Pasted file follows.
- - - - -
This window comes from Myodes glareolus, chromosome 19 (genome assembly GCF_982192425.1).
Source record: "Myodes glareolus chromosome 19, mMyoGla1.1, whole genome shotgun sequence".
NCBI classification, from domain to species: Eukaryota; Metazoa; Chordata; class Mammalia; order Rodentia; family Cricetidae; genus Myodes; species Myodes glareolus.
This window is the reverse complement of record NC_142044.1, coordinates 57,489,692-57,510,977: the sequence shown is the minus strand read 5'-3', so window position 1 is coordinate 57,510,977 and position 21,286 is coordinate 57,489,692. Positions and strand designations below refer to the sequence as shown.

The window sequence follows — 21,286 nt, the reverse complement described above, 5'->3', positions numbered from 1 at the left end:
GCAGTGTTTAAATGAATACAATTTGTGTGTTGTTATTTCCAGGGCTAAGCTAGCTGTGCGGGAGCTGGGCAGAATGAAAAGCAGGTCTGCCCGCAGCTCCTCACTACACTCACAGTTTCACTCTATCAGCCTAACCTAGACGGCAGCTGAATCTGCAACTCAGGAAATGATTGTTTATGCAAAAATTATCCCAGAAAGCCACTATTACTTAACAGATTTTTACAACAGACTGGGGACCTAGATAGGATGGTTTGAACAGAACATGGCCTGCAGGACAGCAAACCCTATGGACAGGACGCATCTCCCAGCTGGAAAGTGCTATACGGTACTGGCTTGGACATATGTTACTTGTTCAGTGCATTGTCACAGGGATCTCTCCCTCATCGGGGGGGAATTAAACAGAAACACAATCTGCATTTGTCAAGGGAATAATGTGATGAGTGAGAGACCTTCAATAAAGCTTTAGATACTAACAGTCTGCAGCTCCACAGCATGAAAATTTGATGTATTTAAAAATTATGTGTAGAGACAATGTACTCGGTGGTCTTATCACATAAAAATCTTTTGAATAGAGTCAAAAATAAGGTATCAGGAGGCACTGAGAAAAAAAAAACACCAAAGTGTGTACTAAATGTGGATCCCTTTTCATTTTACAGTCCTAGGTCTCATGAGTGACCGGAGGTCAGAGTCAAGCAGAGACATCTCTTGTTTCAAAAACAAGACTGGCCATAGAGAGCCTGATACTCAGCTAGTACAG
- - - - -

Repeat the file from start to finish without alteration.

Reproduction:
This window comes from Myodes glareolus, chromosome 19 (genome assembly GCF_982192425.1).
Source record: "Myodes glareolus chromosome 19, mMyoGla1.1, whole genome shotgun sequence".
NCBI classification, from domain to species: Eukaryota; Metazoa; Chordata; class Mammalia; order Rodentia; family Cricetidae; genus Myodes; species Myodes glareolus.
This window is the reverse complement of record NC_142044.1, coordinates 57,489,692-57,510,977: the sequence shown is the minus strand read 5'-3', so window position 1 is coordinate 57,510,977 and position 21,286 is coordinate 57,489,692. Positions and strand designations below refer to the sequence as shown.

The window sequence follows — 21,286 nt, the reverse complement described above, 5'->3', positions numbered from 1 at the left end:
GCAGTGTTTAAATGAATACAATTTGTGTGTTGTTATTTCCAGGGCTAAGCTAGCTGTGCGGGAGCTGGGCAGAATGAAAAGCAGGTCTGCCCGCAGCTCCTCACTACACTCACAGTTTCACTCTATCAGCCTAACCTAGACGGCAGCTGAATCTGCAACTCAGGAAATGATTGTTTATGCAAAAATTATCCCAGAAAGCCACTATTACTTAACAGATTTTTACAACAGACTGGGGACCTAGATAGGATGGTTTGAACAGAACATGGCCTGCAGGACAGCAAACCCTATGGACAGGACGCATCTCCCAGCTGGAAAGTGCTATACGGTACTGGCTTGGACATATGTTACTTGTTCAGTGCATTGTCACAGGGATCTCTCCCTCATCGGGGGGGAATTAAACAGAAACACAATCTGCATTTGTCAAGGGAATAATGTGATGAGTGAGAGACCTTCAATAAAGCTTTAGATACTAACAGTCTGCAGCTCCACAGCATGAAAATTTGATGTATTTAAAAATTATGTGTAGAGACAATGTACTCGGTGGTCTTATCACATAAAAATCTTTTGAATAGAGTCAAAAATAAGGTATCAGGAGGCACTGAGAAAAAAAAAACACCAAAGTGTGTACTAAATGTGGATCCCTTTTCATTTTACAGTCCTAGGTCTCATGAGTGACCGGAGGTCAGAGTCAAGCAGAGACATCTCTTGTTTCAAAAACAAGACTGGCCATAGAGAGCCTGATACTCAGCTAGTACAG